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The Sunday Salon – June 15, 2008

I missed last week because I was at the wedding of one of my closest friends, which was beautiful, but didn’t give me much time to read! This weekend has not been much quieter, what with today being Father’s Day, but I made my effort during the week, finishing off John Adams, The White Mary, and The Firemaster’s Mistress, the last of which has no review yet because I am still working on it. I liked it a surprising amount for a book that I purchased for £1. Reminds me that I should read all those books sitting on my TBR pile from that discount bookstore, which I hear has now sadly closed.

Today I am reading A Bloody Field by Shrewsbury by Edith Pargeter.  I am not too far in yet, but it’s interesting so far and not quite what I’d expected.  I’ve never read anything by this author before (her more common pseudonym is Ellis Peters), so I’ve been looking forward to it.  As ever, it is a LT recommendation, so I’m sure it will be excellent in the end.  The prose feels a little stilted, but I’m really happy with the characterizations, so I’ll see how it goes and if I can “sink in” a bit more into it as time goes by!  It so far heavily involves the Percy family, which I have done a lot of research on, and I’m always happy to see my favorite historical characters portrayed in fiction.  You never quite know what an author is going to get up to with them.  I’ve toyed with the idea of putting them in my own stories, but since I haven’t written one in years, that is an idea which is going nowhere.  I’ll just read instead!

This week, I’m looking forward to reading The Tea Rose by Jennifer Donnelly or Outlander by Diana Gabaldon, or maybe both!  It’s going to be a rough week, so I think I’m going to need one of those long, historical, romantic sagas to escape.   I also picked up Nefertiti by Michelle Moran, which I’ve been anxiously awaiting in paperback, so I’m sure I’ll be reading that soon as well.

Happy Sunday (and Father’s Day) everyone!


3 comments to The Sunday Salon – June 15, 2008

  • I think the writing of Edith Pargeter comes over as a bit dated these days, but I love the Brother Cadfael series. What is it, do you think about this period of English history, that makes it such a popular environment for historicals? Just recently I finished listening to Richard E. Grant reading Ken Follett’s WORLD WITHOUT END (
    The other book set around this period was one of a series by Australian writer Felicity Pulman called WILLOWS FOR WEEPING (review at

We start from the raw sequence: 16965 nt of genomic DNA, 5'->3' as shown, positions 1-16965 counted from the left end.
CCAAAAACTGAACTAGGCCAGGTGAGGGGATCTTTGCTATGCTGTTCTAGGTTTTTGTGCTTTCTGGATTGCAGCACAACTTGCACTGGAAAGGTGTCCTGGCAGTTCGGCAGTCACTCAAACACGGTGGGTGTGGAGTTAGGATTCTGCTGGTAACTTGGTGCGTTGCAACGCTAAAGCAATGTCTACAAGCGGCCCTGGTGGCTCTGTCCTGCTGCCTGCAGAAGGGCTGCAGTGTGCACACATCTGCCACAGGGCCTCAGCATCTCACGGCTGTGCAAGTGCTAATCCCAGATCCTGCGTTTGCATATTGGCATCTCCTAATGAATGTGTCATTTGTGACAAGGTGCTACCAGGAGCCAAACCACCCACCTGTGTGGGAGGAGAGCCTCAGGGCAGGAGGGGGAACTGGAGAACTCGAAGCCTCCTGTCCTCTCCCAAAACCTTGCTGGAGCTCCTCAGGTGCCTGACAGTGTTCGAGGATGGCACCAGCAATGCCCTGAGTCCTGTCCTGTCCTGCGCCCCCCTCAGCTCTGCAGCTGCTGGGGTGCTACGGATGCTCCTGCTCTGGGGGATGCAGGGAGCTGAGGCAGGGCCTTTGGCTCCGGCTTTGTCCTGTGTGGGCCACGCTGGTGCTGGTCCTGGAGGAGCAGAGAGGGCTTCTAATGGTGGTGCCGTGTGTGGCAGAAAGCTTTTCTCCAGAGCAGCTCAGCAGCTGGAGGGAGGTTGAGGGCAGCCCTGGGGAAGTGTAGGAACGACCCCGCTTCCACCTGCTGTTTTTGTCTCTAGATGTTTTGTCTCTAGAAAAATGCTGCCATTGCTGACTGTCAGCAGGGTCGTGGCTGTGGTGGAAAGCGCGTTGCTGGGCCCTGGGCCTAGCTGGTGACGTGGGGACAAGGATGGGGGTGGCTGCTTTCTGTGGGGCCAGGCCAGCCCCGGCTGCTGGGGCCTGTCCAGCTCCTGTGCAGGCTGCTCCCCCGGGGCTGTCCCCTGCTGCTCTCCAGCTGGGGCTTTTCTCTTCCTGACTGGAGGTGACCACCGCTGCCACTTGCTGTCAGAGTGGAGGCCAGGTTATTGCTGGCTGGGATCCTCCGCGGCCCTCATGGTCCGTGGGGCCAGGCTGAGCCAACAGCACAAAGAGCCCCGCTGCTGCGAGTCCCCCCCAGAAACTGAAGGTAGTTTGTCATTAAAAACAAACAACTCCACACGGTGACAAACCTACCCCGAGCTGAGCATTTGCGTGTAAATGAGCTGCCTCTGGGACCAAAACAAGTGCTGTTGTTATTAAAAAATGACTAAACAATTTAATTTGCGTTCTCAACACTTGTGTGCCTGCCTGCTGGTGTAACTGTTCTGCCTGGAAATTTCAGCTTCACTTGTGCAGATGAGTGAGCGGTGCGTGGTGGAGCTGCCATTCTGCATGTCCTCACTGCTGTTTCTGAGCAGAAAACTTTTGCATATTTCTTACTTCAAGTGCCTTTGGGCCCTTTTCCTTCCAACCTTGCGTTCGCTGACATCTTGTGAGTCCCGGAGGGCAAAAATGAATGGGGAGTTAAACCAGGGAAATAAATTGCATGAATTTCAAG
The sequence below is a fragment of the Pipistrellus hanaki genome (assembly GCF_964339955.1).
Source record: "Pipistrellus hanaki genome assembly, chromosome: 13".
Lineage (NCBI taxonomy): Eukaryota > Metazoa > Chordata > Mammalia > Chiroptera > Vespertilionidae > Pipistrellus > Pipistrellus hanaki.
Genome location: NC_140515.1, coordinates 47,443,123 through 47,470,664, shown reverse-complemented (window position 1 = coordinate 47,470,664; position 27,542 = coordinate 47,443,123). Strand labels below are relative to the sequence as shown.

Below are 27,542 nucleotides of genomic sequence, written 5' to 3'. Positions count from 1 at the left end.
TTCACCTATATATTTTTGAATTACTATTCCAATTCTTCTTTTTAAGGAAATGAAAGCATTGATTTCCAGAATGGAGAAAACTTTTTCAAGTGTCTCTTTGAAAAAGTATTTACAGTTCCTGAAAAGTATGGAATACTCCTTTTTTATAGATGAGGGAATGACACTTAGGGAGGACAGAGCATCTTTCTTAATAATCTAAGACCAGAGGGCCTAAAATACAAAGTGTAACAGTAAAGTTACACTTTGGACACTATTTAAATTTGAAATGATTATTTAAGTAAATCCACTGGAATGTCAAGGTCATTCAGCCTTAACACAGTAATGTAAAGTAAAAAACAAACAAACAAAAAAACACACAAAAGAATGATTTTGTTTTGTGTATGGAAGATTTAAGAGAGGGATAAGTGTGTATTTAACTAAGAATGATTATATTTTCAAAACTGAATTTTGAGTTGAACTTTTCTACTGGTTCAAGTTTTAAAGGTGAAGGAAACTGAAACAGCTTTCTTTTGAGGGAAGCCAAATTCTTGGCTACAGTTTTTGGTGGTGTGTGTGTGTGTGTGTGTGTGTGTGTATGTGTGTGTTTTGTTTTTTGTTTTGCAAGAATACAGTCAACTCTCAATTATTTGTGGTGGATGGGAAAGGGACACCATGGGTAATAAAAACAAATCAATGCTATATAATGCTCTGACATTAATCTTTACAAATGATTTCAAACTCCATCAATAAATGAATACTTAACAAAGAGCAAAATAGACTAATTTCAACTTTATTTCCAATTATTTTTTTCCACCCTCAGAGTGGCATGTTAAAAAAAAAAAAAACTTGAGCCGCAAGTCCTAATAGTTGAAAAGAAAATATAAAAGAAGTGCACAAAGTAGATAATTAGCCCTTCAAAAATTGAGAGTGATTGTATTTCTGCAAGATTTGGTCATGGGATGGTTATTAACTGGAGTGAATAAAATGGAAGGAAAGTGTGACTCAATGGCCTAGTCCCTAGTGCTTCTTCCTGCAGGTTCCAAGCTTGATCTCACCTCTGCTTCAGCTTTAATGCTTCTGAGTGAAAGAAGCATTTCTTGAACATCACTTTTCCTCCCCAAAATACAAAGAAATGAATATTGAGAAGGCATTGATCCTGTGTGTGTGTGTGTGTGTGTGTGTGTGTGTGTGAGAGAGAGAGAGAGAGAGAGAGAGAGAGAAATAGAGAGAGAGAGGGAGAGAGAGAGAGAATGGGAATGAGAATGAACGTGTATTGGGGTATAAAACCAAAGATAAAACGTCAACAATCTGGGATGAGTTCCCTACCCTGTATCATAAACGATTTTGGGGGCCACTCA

• Meghan

    It does feel a bit dated but also suits the time period she’s writing about – requires more attention, I’d say, than a recent work. I think that the high/late medieval period is so interesting because it’s a period of transition from what some think of as a dark and savage world (I disagree) to that of our own. It’s different, but people are still similar – that would be my guess!

    Besides that, many of them are focused on royalty or various lords, who really were just the celebrities of the day, and we’re still fixated on those types of people as a culture, so in that respect, it isn’t as surprising. I always like to read the books on ordinary people, though, because interpretations of them are so interesting.

  • Thanks for mentioning my Janna Mystery series, Kerrie! I thought I’d reply to this post because yes, my Janna Mysteries were influenced by the marvellous Cadfael series by Ellis Peters (although Janna supports the empress rather than the king.) This is a wonderful period to set a series in because it was so bloody, turbulent and treacherous. Everyone kept changing sides: Janna was never quite sure whom she could trust on her journey to find her unknown father and her quest to bring her mother’s killer to justice. I gave her the gift and knowledge of healing (like Cadfael)because she needed some skill to help her cross the very rigid class structure of those times. Like Cadfael, she encounters many different crimes and mysteries along her journey to the truth, but that’s as far as it goes. Especially in so far as Janna is looking for love and romance – a no-no so far as Cadfael is concerned! In fact, the basis of my series is very different from the Cadfael series. It’s the story of a young woman finding out about the world, and about herself, and it’s aimed at teenage readers (although I get heaps of emails from adults telling me how much they’re enjoying the series.) The language, style and sentiments are more contemporary than Peters’ novels, even though the books are set in medieval time. I thought you might like to hear some comments from the author, and I hope this is of interest to your readers. Cheers, felicity pulman